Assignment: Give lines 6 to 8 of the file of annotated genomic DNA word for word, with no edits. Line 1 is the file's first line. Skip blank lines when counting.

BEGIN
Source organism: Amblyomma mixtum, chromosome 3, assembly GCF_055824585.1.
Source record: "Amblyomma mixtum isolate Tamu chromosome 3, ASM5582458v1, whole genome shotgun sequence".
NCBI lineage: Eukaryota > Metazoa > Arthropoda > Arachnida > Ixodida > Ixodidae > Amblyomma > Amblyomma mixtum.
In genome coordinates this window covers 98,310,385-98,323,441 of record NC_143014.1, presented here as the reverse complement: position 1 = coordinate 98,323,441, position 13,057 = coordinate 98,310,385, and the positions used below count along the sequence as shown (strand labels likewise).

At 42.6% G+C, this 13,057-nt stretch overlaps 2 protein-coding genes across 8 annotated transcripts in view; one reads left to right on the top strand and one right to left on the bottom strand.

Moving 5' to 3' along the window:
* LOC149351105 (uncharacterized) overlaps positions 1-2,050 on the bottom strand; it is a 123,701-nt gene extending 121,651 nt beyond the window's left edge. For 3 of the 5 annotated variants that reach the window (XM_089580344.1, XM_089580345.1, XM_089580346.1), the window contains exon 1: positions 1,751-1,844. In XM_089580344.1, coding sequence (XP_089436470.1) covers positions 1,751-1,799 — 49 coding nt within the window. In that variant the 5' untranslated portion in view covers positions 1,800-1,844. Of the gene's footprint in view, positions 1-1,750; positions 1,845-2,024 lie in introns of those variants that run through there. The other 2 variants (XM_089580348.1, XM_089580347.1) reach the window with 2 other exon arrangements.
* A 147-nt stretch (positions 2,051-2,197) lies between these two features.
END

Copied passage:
Moving 5' to 3' along the window:
* LOC149351105 (uncharacterized) overlaps positions 1-2,050 on the bottom strand; it is a 123,701-nt gene extending 121,651 nt beyond the window's left edge. For 3 of the 5 annotated variants that reach the window (XM_089580344.1, XM_089580345.1, XM_089580346.1), the window contains exon 1: positions 1,751-1,844. In XM_089580344.1, coding sequence (XP_089436470.1) covers positions 1,751-1,799 — 49 coding nt within the window. In that variant the 5' untranslated portion in view covers positions 1,800-1,844. Of the gene's footprint in view, positions 1-1,750; positions 1,845-2,024 lie in introns of those variants that run through there. The other 2 variants (XM_089580348.1, XM_089580347.1) reach the window with 2 other exon arrangements.
* A 147-nt stretch (positions 2,051-2,197) lies between these two features.